Working remotely from home has its perks. You can throw in a load of laundry, start the dishwasher, or work in your sweats all day (unless you have video calls, then be sure to match the sweatpants with a nice shirt and tie). Or, if you’re like me, you can go through your album collection and listen to records all day.
Yes, I said records. I’ve always been a bit of an “old soul” (although with every birthday, I’m just becoming a “soul”). I love everything vintage, so years ago, when my parents were emptying their garage and preparing to donate a box of records, I dove into the collection and pulled those that stood out. Even when I moved to my small studio apartment in New York City, I was sure to bring my records and my small record player because some times, you just need hear music with the slight crackling of the needle against the vinyl to really enjoy the tune.
Yesterday, while I was working, I put on a record: Sammy Davis Jr. At The Cocoanut Grove. It’s a live album of Sammy Davis Jr. performing at the Los Angeles nightclub, The Cocoanut Grove in 1963. If you want an album to sing along to while writing an email or working on a budget spreadsheet, this is the one. I highly recommend it.
On side 2, midway through “I’ve Got You Under My Skin,” I noticed something. Sammy Davis Jr. started to sing a little faster… and a little higher. In fact, he started sounding like Alvin and the Chipmunks. The singing along started to get a bit more difficult.
If you spent any part of your life with record players, you know that the speed setting is very important for the record to play correctly. Set on the wrong speed, the album either plays too fast or too slowly which, of course, changes how the song sounds.
Knowing the issue, I walked over, took the needle of the record, gave the player a little Fonzie-style love tap, and reset the needle. Whatever glitch was corrected, and Sammy sounded like his beautifully crooning self again.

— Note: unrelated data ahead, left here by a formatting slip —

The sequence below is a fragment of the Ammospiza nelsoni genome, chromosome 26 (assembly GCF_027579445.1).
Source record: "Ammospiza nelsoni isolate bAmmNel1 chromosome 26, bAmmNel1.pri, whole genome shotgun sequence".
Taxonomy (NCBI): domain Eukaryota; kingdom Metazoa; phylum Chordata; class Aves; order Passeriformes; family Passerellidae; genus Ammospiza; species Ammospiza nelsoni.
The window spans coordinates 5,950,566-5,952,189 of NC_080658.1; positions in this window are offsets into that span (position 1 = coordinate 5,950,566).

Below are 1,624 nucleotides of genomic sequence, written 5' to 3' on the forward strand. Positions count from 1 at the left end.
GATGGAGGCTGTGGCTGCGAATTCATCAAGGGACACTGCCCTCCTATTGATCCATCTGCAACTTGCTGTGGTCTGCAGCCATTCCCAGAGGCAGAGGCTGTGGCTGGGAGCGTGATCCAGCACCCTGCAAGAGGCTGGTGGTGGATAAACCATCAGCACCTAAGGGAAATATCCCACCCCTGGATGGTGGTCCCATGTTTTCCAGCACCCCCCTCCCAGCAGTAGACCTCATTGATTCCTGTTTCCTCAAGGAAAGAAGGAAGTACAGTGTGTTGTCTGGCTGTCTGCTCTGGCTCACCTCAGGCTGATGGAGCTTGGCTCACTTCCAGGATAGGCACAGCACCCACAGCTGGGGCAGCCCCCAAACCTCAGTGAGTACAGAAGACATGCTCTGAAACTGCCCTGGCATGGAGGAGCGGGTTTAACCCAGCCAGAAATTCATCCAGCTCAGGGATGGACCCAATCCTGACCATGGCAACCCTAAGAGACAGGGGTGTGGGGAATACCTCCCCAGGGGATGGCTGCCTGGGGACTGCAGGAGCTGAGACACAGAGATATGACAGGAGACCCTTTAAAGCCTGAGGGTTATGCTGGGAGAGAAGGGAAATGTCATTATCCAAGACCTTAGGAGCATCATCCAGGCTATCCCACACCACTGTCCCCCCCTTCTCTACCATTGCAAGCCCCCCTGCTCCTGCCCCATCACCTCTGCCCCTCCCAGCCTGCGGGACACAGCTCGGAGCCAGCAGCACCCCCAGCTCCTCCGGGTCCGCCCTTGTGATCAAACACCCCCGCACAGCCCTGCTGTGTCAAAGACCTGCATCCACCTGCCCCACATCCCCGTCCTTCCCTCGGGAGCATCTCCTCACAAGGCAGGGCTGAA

While I listened to the rest of the album, I started thinking… Nothing was wrong with the vinyl record, the recording, and certainly not with Sammy Davis Jr.’s voice or the band. The problem was the speed. The truth about the album or that night at Cocoanut Grove in 1963 didn’t change. What I *heard* changed… but what I heard didn’t change the truth of the album.
Listening To Our Own Records
Do we do that to ourselves? How often do we have a voice in our head telling us something that isn’t true?
- “You’ll never achieve this goal.”
- “You’re not qualified for that job | You don’t deserve that promotion.”
- “No matter how hard you try, you’ll never be good enough.”
- “You’ve bitten off more than you can chew.”
- “Get ready because this is the beginning of the end.”
The big problem is — that voice saying those things… it may not be high pitched and fast and sound like a chipmunk or it may not be low and slow and sound like a sloth. That would be too recognizable. Too odd. Too easy to spot. No — many times, that voice saying those negative things may sound like your very own.
That’s when I realized, when negative phrases like those come into my mind, I’ve got to check my speed. Too often, a self-deprecating thought can enter our heads and we immediately accept it as fact. We may *hear* any of those phrases like the above or the countless other statements that can make us doubt ourselves, but it doesn’t make them true.
Listening To Know Yourself
Imagine you were there… in the Cocoanut Grove club that night in 1963 when Sammy Davis Jr. recorded this album. If you heard a sped up or a slowed down version of that recording, you could testify, “No! I was there. That’s not how it sounded at all! He sounded amazing and incredible, and I loved every bit of it!” You would know. You’d be the expert because you were there, and you know the absolute truth.
The same is true with you. You have a front row seat to your life. You know the truth, how hard you work, and the sacrifices you make. How long you study, the hours you prepare, the depth of your research, level of your dedication… you know it all. So, when that voice in your head that sounds eerily like your own says anything negative, you too can testify and say, “No! I was there. That’s not how it is at all! I work amazingly and incredibly hard, and I’m proud of every bit of it!”
The truth about yourself isn’t based on what you hear. It’s based on what you know. If you ever start doubting, make sure you’re on the right speed. Once you are, you’ll be your beautifully crooning self again.